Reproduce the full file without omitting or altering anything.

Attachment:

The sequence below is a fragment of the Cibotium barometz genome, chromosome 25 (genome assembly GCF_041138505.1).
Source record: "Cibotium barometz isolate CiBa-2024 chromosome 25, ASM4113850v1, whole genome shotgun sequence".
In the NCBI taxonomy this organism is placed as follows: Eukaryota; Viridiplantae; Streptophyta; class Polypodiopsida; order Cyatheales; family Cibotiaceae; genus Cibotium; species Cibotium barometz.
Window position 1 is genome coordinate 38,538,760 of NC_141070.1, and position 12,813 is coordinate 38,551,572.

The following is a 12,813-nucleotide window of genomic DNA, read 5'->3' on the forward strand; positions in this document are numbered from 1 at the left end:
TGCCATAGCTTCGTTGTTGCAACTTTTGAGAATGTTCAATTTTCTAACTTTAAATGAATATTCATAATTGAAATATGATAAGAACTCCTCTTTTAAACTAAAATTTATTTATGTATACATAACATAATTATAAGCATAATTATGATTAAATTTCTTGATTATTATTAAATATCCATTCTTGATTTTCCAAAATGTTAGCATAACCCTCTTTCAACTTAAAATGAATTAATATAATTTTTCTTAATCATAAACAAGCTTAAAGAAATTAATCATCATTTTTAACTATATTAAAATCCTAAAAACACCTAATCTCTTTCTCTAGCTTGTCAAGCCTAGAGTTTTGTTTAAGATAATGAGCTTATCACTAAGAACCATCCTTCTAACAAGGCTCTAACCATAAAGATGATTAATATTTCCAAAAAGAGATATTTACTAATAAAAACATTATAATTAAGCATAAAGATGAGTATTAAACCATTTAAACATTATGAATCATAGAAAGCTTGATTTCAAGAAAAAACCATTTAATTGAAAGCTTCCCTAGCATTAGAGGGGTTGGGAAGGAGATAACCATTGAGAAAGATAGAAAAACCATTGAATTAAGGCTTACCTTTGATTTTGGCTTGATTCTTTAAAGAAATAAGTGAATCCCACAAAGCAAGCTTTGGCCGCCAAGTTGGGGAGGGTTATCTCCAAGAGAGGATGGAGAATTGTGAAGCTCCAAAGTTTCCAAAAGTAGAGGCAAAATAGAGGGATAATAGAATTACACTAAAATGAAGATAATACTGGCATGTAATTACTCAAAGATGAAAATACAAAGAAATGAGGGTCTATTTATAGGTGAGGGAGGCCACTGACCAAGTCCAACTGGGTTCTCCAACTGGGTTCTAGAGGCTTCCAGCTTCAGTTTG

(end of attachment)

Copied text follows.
The sequence below is a fragment of the Cibotium barometz genome, chromosome 25 (genome assembly GCF_041138505.1).
Source record: "Cibotium barometz isolate CiBa-2024 chromosome 25, ASM4113850v1, whole genome shotgun sequence".
In the NCBI taxonomy this organism is placed as follows: Eukaryota; Viridiplantae; Streptophyta; class Polypodiopsida; order Cyatheales; family Cibotiaceae; genus Cibotium; species Cibotium barometz.
Window position 1 is genome coordinate 38,538,760 of NC_141070.1, and position 12,813 is coordinate 38,551,572.

The following is a 12,813-nucleotide window of genomic DNA, read 5'->3' on the forward strand; positions in this document are numbered from 1 at the left end:
TGCCATAGCTTCGTTGTTGCAACTTTTGAGAATGTTCAATTTTCTAACTTTAAATGAATATTCATAATTGAAATATGATAAGAACTCCTCTTTTAAACTAAAATTTATTTATGTATACATAACATAATTATAAGCATAATTATGATTAAATTTCTTGATTATTATTAAATATCCATTCTTGATTTTCCAAAATGTTAGCATAACCCTCTTTCAACTTAAAATGAATTAATATAATTTTTCTTAATCATAAACAAGCTTAAAGAAATTAATCATCATTTTTAACTATATTAAAATCCTAAAAACACCTAATCTCTTTCTCTAGCTTGTCAAGCCTAGAGTTTTGTTTAAGATAATGAGCTTATCACTAAGAACCATCCTTCTAACAAGGCTCTAACCATAAAGATGATTAATATTTCCAAAAAGAGATATTTACTAATAAAAACATTATAATTAAGCATAAAGATGAGTATTAAACCATTTAAACATTATGAATCATAGAAAGCTTGATTTCAAGAAAAAACCATTTAATTGAAAGCTTCCCTAGCATTAGAGGGGTTGGGAAGGAGATAACCATTGAGAAAGATAGAAAAACCATTGAATTAAGGCTTACCTTTGATTTTGGCTTGATTCTTTAAAGAAATAAGTGAATCCCACAAAGCAAGCTTTGGCCGCCAAGTTGGGGAGGGTTATCTCCAAGAGAGGATGGAGAATTGTGAAGCTCCAAAGTTTCCAAAAGTAGAGGCAAAATAGAGGGATAATAGAATTACACTAAAATGAAGATAATACTGGCATGTAATTACTCAAAGATGAAAATACAAAGAAATGAGGGTCTATTTATAGGTGAGGGAGGCCACTGACCAAGTCCAACTGGGTTCTCCAACTGGGTTCTAGAGGCTTCCAGCTTCAGTTTG